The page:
And after a time, I have discovered that you just don’t get as anal about things anymore. It will all sort itself out. Promise.

  7. the man was so set in his routine, if you can call it that, that i eased him into the tornado of type-A-itude that i am in the weeks before the move was official. and i mean, after this many years, i’m pretty good at judging where he can be pushed to compromise, where he flat-out doesn’t think about things, and where he just won’t budge. and he knows this stuff about me, too. so it’s meshed well.

    the big sticking point with the man is getting him to help me plan things for the week. food shopping and meal planning was EXCRUCIATING. he’d say, to every time he was asked what he wanted, “i don’t care – whatever.” and i know it’s true; he’s not picky. but that is SINGULARLY unhelpful. i finally came up with a sentence that gets him on board with this oh-so-unfamiliar routine: “please help me.” as soon as i say that, it’s smooth sailing.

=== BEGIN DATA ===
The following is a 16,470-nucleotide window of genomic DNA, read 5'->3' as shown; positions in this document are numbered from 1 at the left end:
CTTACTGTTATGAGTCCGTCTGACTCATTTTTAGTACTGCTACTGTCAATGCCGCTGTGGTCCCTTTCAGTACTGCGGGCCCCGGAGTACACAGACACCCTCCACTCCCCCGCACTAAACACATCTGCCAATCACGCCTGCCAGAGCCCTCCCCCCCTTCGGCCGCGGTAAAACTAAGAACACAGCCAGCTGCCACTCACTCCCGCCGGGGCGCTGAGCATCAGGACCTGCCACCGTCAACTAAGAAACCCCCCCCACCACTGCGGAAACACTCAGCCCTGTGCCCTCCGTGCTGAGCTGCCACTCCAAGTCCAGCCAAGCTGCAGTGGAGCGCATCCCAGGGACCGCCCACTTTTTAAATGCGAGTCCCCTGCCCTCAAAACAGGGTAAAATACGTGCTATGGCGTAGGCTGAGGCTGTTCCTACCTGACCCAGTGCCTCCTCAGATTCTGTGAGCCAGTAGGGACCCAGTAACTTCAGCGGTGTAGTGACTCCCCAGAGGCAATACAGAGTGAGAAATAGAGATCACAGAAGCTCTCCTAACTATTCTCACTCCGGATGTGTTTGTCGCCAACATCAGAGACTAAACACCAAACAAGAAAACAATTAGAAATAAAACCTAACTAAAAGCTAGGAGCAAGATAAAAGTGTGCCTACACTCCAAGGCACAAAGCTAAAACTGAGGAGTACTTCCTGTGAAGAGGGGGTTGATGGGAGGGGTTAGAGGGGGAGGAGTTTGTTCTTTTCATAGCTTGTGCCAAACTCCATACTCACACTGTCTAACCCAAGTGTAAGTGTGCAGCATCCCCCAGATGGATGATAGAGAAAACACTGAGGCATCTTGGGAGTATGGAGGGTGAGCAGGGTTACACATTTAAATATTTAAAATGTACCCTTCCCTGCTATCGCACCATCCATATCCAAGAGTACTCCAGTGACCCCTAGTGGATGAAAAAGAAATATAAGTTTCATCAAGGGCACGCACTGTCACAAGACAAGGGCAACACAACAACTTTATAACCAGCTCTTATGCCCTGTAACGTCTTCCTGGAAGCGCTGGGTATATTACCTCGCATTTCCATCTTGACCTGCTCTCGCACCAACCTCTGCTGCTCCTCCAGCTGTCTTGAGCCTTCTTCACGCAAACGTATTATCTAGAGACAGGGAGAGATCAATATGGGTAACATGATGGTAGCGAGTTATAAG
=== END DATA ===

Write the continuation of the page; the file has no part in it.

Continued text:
boys are such complex little monsters, eh? 🙂

    1. YES! The ‘i don’t care, whatever’ about dinner is a tough one! I like to PLAN meals, especially when I am home later after a workout or something. last thing I want to do is mess with defrosting something or whatever. It takes time, but it sounds like we are both adjusting 🙂

  8. Ugh – I dread becoming a nag. I *love* my Mother to pieces, but she was a nag and I vowed I would never be like that. When I was married, I found myself nagging at times. As soon as I realized I was doing it, I stopped and just walked away. A good friend of mine said to me this summer when I asked him why her husband wasn’t wearing any sunscreen “If he wants me to put it on he’ll ask me to. I’m his wife, not his mother, I’m not going to nag him about it.” It made me laugh but it’s so true. Pick your battles I guess and decide which battles are worth it.

    1. YES! I never want to be anyone’s mother but my own (future) child! picking your battles…a tough one for me, but yes, I will learn this!! Every day I try to 😉